Saturday, December 27, 2008

"Do Not Hump"

Canadian National Railways 4412, Prince Rupert, March 1959. Winter has once again taken its toll on the Prince Rupert Extension, Skeena Subdivision. I found Geep 4412 marshalling Jordan Spreader CNR 50970 and a cut of Western Air Dump cars, heading out of town under white flags as Work Extra 4412.

Judging by the rock in the Western Air Dumps, there will be some shoring up of an embankment somewhere up the line.

I don’t know if you’ve ever been up close and explored a Western Air dump car. Two large pistons mounted underneath the car body push up either the left or right sides of the car with the side doors flipping open to release the payload.

A sign mounted conspicuously on the ends of the car bears the admonition “Do Not Hump.” Hum. So you know what follows, yes?

I had been up to Terrace and back one Saturday, riding in the cab of the log train – see previous blog entry. It was late afternoon as we drifted into the yard at Prince Rupert; a flagger brought us to a stop, and directed us onto a particular yard lead. He climbed up into the cab with us, and pointed out the fever pitched activity in the middle of the yard.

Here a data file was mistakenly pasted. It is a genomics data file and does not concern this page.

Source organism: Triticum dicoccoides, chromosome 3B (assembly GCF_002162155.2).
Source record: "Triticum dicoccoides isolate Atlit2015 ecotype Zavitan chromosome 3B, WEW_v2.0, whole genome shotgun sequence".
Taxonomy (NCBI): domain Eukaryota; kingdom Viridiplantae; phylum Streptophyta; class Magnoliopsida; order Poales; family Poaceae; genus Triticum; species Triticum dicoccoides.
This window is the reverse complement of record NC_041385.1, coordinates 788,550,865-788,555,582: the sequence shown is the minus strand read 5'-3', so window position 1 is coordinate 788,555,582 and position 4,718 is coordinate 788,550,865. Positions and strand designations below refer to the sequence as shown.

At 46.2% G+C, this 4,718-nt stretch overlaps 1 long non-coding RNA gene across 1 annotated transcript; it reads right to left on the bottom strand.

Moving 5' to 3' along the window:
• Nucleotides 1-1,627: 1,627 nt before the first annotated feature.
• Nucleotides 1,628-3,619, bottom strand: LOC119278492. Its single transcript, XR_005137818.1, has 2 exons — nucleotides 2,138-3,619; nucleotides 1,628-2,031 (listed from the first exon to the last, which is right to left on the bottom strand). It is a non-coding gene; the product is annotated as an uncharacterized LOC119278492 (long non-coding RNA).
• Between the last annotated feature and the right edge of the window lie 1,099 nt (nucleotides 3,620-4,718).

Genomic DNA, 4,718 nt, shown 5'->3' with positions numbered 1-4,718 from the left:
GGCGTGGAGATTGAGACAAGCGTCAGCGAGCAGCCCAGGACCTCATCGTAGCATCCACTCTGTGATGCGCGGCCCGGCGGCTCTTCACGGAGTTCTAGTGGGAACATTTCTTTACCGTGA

Apparently the switch crew, making up a ballast train, gave a loaded Western Air Dump car a vigorous kick, and when she met up with her mates with a “bang,” there was heard a sudden “whoosh!” and the stimulated dump car dumped a full load of ballast off her starboard side, partially burying two box cars on the very adjacent track, containing the evening Time Table governed freighter!

Generator driven lights were brought in, and since the space was so confined, it was all backbreaking shovel work by hand to clear the mess. I would love to have been a fly on the wall down at the Super’s office to hear the explanation from the switch crew!

You’ve got to be in the right place at the right time to see these cars in action. When that body lifts up, it is damn impressive! This shot of a car dumping sideways will give you an idea as to what the MOW crew was up against – literally – freeing the adjacent cars and track!

Railroad Stuff: Canadian National Railways 4412, nee 1736, built by General Motors Diesel (GMD) London Ontario, as GP-9, 1,750 horsepower, March 1955, serial number A-655. Renumbered 4412 in 1956. Rebuilt St Charles Shops as GP-9RM 7070, road class GS-418c, in 1992. Apparently alive and well as of June, 2008.

1 Comments - Click here:

SDP45 said...

What a pain for the crew that must have been!


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